Soothing music

Research shows that music literally changes our brains. For example, listening to soothing music can ease stress and relieve anxiety.


Part of Aging Well is maintaining a positive mood and staying energetic—which are not always easy to do. The good news is that no matter what’s happening in your life, you can shift your mood by listening to music. There are many studies that explore this phenomenon. Below are ideas from research that has been compiled by Mather LifeWays Institute on Aging, which is part of Mather LifeWays, the parent company to Splendido in Tucson. 


This Is Your Brain on Music

Music affects your mood because it literally changes your brain—or more specifically, your brain’s limbic system. Located in the middle of the brain, the limbic system controls instinct, mood, and sensations. When you listen to a song, the vibrations travel into your brain via nerves, where they activate the limbic system. This activation stimulates specific body systems that result in increased heart rate and endorphin levels. Tunes also touch the right hemisphere of your brain, the side associated with creativity and imagination. With these physiological changes occurring in your brain, you can see how music is capable of greatly affecting a person.


Control the Music, Control Your Mood

You can harness the power of music to boost your mood. Even with a busy schedule, you can easily incorporate some music appreciation into your routine and reap the many benefits. 

Relax. Listen to soothing, calming melodies to ease stress and relieve physical and mental tensions and anxiety. Soft music is ideal during a cool down after exercising or as a way to drift off to sleep.

Get active. Get a better workout by adding some energetic music. Studies comparing a control (no music) group with an experimental (music) group show that those in the experimental group were more diligent in their workouts, more persistent, returned to the gym more often, worked out for longer periods of time, and in the long run (literally!), remained more committed to their exercise plans. Those who incorporated music into their workouts saw more long-term benefits than the control group.

Work better. Numerous studies conducted in workplaces from factories to offices conclude that listening to music while working is very beneficial for employees and their companies. Employees who get some grooves going are more productive, efficient, diligent, and even enjoy their job more than those who do not listen to music.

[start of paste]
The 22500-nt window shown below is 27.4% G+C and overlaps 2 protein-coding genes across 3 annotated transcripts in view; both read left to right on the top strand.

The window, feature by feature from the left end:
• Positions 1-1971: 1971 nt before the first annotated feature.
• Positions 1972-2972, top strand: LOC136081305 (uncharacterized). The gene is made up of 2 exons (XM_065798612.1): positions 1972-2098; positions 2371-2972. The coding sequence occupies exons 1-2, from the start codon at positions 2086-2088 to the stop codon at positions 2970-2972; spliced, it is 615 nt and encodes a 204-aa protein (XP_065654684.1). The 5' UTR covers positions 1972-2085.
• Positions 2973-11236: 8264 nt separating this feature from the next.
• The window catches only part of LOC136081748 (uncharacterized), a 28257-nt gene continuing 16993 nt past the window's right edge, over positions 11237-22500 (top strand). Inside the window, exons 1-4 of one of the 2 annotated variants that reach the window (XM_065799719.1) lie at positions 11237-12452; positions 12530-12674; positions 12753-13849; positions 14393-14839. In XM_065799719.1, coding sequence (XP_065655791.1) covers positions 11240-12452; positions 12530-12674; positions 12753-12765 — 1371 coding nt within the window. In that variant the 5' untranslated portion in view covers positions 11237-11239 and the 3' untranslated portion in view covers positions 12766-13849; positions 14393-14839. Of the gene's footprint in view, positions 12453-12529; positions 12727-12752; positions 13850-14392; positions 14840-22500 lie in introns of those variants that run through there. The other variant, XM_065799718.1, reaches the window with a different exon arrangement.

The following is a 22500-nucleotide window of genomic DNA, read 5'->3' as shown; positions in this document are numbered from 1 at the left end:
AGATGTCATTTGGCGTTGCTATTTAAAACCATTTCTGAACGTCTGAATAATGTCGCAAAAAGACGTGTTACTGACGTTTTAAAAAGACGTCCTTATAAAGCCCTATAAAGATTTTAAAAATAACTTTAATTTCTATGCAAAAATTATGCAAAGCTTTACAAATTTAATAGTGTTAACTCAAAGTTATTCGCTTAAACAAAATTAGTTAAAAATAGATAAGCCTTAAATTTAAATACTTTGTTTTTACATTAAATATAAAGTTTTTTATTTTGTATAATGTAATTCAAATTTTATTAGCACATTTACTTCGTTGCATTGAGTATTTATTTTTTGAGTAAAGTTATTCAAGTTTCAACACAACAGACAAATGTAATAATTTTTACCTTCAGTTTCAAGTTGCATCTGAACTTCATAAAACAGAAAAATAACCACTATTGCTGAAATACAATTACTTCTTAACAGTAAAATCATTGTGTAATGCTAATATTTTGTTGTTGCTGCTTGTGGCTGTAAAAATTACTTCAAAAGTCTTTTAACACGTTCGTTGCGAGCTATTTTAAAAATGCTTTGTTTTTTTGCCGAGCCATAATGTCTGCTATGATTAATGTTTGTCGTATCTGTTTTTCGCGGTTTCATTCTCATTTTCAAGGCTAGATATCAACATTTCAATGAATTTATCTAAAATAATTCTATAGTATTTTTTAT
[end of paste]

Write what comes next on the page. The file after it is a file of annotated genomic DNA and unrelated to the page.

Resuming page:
From its therapeutic aspects and ability to boost physical activity, to helping with relaxation and stress management, music is one major and easy path to living well!


A Sound Dedication to Music Appreciation

Within Splendido, residents Harold and Esther Goldman are known for their love of music, and their astonishing home sound system. The system, which was custom designed for their home, includes nine speakers in total. “The speakers are all phased, so that the sound is evenly distributed,” explains Harold. Each speaker handles a different part of the sound spectrum. The result, as Esther describes it, is “like having the instruments right in the room.”

The Goldmans own between 200 and 300 CDs, nearly all classical and arranged “semi-alphabetically” according to Harold, as well as some LPs. They also enjoy hearing new music, and often invite neighbors to bring favorite CDs over to share.  

The couple understands the power of music and listen to some at least one hour a day, often more. “It’s cathartic,” says Harold. Esther adds, “It calms you down. You come home and put something on—it’s wonderful.”

(0) comments

Welcome to the discussion.

Keep it Clean. Please avoid obscene, vulgar, lewd, racist or sexually-oriented language.
Don't Threaten. Threats of harming another person will not be tolerated.
Be Truthful. Don't knowingly lie about anyone or anything.
Be Nice. No racism, sexism or any sort of -ism that is degrading to another person.
Be Proactive. Use the 'Report' link on each comment to let us know of abusive posts.
Share with Us. We'd love to hear eyewitness accounts, the history behind an article.